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Know the Pollen Count to Limit Symptoms

By HERWriter
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Hay Fever related image Photo: Getty Images

Many people with sinus allergies or “hay fever” know that their allergy symptoms will be worse during the times of year when their allergens are producing pollen. Approximately 35 million people in the United States are allergic to pollen.

Pollen is a fine powder that is part of the reproductive process of many plants. It can be released into the air by trees, weeds, or grasses. When this pollen is carried to another of the same kind of plant, it can be deposited to complete the process of fertilizing the next generation of seeds. This process is called pollination.

Pollination usually takes place one of two ways. Brightly colored flowers and flowers with sweet scents attract bees and other insects that carry the pollen from one plant to another. This pollen is not likely to cause an allergy. Other plants such as grasses, trees, and flowers that are not as colorful often release their pollen into the air so the wind can carry it to another plant. This is the pollen that is most likely to cause hay fever.

Scientists track the amount of pollen in the air each day by measuring the number of grains of a specific pollen that are found in a certain amount of air. The result is the pollen count for that plant for that day and location. Most pollen counts measure the amount of pollen in one cubic meter of air during a 24 hour period.

If you know which plant pollens you are allergic to, knowing the pollen count can help you limit your allergy symptoms. Up to 75 percent of all hay fever is caused by pollen from the ragweed plant. Ragweed pollinates primarily during the late summer and fall, so many people find that their allergies are worse during this time of year. Other common pollination times include:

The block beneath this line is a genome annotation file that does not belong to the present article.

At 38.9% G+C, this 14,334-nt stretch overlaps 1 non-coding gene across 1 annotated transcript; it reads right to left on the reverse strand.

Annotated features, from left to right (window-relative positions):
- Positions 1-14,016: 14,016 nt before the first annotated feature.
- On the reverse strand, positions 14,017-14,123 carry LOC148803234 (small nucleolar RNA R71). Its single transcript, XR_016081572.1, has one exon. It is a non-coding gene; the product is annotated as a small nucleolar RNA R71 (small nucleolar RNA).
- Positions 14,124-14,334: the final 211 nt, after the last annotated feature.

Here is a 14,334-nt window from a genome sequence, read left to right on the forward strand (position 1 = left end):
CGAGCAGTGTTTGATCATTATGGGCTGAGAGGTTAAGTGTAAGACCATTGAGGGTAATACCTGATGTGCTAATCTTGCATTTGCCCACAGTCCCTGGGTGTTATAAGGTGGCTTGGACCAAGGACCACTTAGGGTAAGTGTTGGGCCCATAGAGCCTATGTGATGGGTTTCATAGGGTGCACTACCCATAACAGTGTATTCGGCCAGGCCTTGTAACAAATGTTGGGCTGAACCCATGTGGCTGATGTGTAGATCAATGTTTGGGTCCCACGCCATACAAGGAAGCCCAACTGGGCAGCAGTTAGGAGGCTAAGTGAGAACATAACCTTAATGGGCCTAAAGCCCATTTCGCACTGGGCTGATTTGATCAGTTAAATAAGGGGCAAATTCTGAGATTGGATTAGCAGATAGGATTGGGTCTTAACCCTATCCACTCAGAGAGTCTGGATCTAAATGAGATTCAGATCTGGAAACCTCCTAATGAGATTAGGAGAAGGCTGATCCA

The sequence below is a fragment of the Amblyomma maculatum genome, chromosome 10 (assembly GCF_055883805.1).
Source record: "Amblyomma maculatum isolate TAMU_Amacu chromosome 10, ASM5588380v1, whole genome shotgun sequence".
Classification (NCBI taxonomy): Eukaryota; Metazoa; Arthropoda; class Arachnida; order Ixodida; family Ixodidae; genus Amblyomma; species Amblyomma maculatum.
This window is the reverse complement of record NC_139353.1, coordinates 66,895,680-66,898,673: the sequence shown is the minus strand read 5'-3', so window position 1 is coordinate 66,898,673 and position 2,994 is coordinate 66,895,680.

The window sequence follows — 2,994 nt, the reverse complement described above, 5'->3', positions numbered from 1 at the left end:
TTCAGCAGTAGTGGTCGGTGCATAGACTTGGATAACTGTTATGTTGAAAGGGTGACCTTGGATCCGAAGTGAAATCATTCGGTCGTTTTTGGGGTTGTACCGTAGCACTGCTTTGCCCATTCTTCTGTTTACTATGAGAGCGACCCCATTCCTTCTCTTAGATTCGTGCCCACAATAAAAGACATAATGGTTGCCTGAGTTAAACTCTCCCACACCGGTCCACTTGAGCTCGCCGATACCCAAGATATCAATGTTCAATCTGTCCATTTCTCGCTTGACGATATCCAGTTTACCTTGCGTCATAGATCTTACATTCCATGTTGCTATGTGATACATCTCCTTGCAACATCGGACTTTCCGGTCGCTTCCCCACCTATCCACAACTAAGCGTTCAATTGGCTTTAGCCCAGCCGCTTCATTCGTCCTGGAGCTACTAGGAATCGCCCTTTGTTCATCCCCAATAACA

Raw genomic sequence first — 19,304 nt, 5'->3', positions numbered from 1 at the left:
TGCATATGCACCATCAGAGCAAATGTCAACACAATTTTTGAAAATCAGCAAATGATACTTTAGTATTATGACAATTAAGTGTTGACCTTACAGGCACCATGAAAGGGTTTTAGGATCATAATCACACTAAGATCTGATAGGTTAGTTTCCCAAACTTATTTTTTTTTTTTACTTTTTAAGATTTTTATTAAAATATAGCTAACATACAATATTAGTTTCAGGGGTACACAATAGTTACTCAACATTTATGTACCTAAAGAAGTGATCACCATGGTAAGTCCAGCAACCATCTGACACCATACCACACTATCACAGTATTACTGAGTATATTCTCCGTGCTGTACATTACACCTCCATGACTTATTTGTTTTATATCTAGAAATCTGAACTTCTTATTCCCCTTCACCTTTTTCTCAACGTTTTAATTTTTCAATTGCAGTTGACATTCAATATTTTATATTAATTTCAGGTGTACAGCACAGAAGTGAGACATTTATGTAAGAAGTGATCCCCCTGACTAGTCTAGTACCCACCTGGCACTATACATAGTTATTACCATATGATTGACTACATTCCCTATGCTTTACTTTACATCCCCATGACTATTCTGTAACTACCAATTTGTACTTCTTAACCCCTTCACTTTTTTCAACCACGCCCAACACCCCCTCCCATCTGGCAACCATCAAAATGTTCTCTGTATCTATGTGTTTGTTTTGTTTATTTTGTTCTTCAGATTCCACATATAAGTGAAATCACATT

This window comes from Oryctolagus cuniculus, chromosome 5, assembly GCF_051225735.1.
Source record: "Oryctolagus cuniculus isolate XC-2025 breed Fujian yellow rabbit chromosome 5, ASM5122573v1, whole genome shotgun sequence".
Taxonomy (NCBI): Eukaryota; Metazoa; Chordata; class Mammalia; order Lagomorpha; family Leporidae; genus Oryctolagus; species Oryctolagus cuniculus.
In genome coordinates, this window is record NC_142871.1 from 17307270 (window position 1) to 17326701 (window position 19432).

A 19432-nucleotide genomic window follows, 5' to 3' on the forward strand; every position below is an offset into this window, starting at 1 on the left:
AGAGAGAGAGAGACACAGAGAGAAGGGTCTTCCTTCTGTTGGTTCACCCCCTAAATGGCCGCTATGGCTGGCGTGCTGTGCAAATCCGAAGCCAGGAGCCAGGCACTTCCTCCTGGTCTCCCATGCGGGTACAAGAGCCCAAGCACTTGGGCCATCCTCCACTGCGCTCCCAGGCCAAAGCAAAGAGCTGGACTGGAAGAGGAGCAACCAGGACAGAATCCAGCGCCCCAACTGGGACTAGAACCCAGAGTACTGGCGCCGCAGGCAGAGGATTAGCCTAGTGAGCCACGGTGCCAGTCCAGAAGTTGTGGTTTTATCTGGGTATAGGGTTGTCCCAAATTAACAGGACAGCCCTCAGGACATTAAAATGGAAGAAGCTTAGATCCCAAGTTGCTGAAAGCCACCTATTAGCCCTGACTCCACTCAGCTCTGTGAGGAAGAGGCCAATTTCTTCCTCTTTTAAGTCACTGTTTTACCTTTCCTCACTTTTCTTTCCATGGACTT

Winter & Spring – Many trees pollinate in late winter and spring. Trees that cause allergy symptoms include ash, beech, birch, cedar, cottonwood, box, elder, elm, hickory, maple, and oak.
Spring & Summer – Grasses that typically pollinate during spring and summer include Kentucky bluegrass, Timothy, Johnson, Bermuda, redtop, orchard, rye, and sweet vernal.

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We value and respect our HERWriters' experiences, but everyone is different. Many of our writers are speaking from personal experience, and what's worked for them may not work for you. Their articles are not a substitute for medical advice, although we hope you can gain knowledge from their insight.

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